Most people make the mistake of thinking that making good travel videos is all about complicated transitions, fancy colors, and expensive cameras. All of that is only one tiny part and it isn’t even necessary. By far the most important thing is and always will be the story.
That's great news for you because with a little preparation you can ensure you have a great story to tell.
This guide goes over 9 basic ways to help you create prepare, create, and film better videos you'll be stoked on.
1. Be selective with what you film
Before your trip, think about the kind of travel video you want to make. It might seem like a good idea to try and capture every moment, but it will only make editing a video harder. One option is to use a Video Editing Service that will professionally sort, edit and put together everything for you. Otherwise, if you plan on editing yourself focus on capturing shorter clips and choose your moments wisely. One way to ensure short clips with exciting content is to use the Spivo 360 to capture two perspectives in every shot.
2. Repeat one kind of shot in many different locations
A cool video strategy is to repeat a specific kind of shot in many new and interesting locations. Film yourself walking through doorways, jumping with your arms up or film a selfie-and click the Spivo 360 button to reveal the view after every hike. Let your creativity take over!
For example, Ana and Daniel took selfies in 10 countries with the Spivo 360 and used the swiveling feature to reveal a new spot at every click. They made this video back in 2016 and it's still one of our favorites!
3. Get creative angles
Next, you'll want to get a variety of shots. Try getting unusual angles you usually wouldn't film from. You can use a tripod like the Spivo Flexible Tripod to capture some cool outside perspectives shots or to get yourself into a group photo.
4. Test the audio if you plan on using it
There's nothing worse than doing a bunch of talking to the camera and realizing afterward the audio is unusable. This is especially a problem when shooting outside when it's windy out. For that reason, it's a good idea to do a test shot and listen to the audio before filming too much content with important audio.
5. Utilize the slow-mo video feature on your GoPro or phone
Slow-mo videos are all over social media these days. For good reason too: they make shots look more dramatic and cinematic. We often slow footage down when editing videos for customers using our Video Editing Service. On your phone, you'll need to swipe over to slow-mo mode to get these types of shots, whereas on a GoPro you'll want to shoot at least above 60 frames per second.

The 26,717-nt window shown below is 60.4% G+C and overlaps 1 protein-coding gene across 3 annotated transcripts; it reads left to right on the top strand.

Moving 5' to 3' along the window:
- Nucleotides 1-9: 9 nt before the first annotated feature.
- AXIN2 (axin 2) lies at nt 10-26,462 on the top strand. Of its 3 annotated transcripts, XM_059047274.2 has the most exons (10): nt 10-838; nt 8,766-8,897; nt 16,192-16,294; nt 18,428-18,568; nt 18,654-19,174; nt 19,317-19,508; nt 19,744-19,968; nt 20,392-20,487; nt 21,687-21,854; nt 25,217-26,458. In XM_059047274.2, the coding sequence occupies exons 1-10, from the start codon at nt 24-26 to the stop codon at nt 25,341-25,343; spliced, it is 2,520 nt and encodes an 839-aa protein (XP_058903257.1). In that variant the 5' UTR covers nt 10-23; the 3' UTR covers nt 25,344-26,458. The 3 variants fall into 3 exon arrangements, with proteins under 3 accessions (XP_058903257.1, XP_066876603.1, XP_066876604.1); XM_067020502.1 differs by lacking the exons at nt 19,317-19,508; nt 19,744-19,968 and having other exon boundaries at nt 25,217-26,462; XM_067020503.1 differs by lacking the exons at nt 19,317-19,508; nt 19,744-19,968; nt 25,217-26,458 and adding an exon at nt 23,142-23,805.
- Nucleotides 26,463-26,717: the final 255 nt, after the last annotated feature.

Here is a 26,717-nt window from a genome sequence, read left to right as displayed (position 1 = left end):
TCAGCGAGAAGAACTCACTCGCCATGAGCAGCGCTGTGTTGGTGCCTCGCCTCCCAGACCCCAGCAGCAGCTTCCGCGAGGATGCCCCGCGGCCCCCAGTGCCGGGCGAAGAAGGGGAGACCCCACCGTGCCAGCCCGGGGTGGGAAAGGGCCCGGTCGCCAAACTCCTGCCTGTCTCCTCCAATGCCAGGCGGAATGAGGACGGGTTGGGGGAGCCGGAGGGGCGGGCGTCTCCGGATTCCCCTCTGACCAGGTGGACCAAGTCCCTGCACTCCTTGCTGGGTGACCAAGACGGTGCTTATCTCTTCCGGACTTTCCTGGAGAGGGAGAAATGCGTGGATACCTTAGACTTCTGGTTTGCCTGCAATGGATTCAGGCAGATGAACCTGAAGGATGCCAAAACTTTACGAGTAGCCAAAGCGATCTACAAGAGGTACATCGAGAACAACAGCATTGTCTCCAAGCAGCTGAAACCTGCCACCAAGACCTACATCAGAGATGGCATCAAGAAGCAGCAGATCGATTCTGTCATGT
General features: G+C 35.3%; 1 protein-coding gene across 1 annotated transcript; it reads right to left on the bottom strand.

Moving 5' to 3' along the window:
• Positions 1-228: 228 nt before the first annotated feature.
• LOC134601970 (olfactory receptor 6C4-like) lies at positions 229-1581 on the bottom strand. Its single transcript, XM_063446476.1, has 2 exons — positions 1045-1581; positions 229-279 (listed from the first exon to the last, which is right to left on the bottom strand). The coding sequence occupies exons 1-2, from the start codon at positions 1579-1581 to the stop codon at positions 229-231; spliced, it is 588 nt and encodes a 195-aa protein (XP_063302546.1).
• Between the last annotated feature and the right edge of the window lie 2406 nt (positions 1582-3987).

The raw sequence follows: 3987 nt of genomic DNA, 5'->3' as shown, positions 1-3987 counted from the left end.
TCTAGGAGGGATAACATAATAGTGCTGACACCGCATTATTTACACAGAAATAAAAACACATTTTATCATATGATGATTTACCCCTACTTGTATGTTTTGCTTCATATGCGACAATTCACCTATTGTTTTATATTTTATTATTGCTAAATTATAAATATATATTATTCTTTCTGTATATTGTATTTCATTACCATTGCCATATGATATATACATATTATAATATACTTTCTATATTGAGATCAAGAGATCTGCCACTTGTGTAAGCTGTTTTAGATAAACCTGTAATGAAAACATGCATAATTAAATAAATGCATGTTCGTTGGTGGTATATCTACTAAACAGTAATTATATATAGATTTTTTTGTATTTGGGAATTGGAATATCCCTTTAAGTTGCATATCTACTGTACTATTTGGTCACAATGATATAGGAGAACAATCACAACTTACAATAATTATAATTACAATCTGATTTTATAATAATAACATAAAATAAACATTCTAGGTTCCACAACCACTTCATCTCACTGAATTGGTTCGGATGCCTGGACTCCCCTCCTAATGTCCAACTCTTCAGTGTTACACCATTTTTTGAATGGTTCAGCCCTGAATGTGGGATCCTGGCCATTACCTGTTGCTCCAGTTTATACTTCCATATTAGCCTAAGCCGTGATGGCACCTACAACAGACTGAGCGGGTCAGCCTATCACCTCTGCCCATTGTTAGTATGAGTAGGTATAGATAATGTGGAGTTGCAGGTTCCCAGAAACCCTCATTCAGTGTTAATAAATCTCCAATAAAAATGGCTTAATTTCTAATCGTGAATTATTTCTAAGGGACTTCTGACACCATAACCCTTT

6. Think about video transitions while you're filming
A good video transition matches similar clips together so that the video flows better. Here are some examples:
- Match camera motion. End a shot with fast camera motion and start the next shot with fast camera motion in a similar direction.
- Match scene colors. End a shot on a specific color and start the next shot on a similar color. For example, ending a clip on the sky, followed by a shot starting on the ocean.
- Match scene composition. End a shot with a strong shape in a particular position in the frame, and start the next shot with a similar shape and position. For example, end on tall trees, and transition to tall buildings.
In the video above, we explored Joffrey Lakes and focused on filming clips that would work well for scene transitions. How many matched scene transition did you see in the video above? Let us know in the comments below!
7. Use timelapses to your advantage
Timelapses are an awesome way to capture video of something that occurs really slowly. We find ourselves filming time-lapses more often to capture sunrises/sunsets, to film clouds moving fast, or even to walk around a new spot while filming with the Spivo 360 swivel selfie stick. The advantage of time-lapses is that it speeds up the video to a pace which is more watchable for the average viewer. Sadly, a 10-minute long video of the sun setting is pretty boring to most people however, a 5-10 second timelapse of it equally shows just how awesome it was.
8. Think about your opening and closing shots
A little forethought about how you want your video to look will go a long way. Before you go on your adventure, think about a few introductory shots for your video. Some examples might be getting in the car, walking around the airport, or taking off in the plane. As for closing video shots, a sunset video or a "waving at the camera" shot are ways you can end a video with sort of natural ending.
9. Organizing your content for editing
Before you start making a video, start by storing your content on a hard drive, or your computer. We suggest creating folders with this format: “YYYY-MM-Location” (Y being the year, and M being the month) so that you can sort your trips in chronological order. For example "2019-02-Hawaii".
No time or ability to edit? Our team of professionals can edit your video for you! Check out our Video Editing Service to easily create your next video.
Should you rename your clips? After many years, we’ve tried just about everything under the sun for organizing content. It might seem like a good idea to rename files, but this will only add time when making a video. Instead, we only rename the best clips while keeping the original file name, ex: “ GOPR2049-best-waterfall.mp4”. Keeping the file name at the beginning is a good way to keep the chronological order of your clips and adding a descriptor to the end of the file name makes it easier to find them while still allowing you search by file name.
And there you have it, nine quick tips we've learned over the years of making travel videos. If we missed anything, hit us up in the comments! Happy travels and happy filming!
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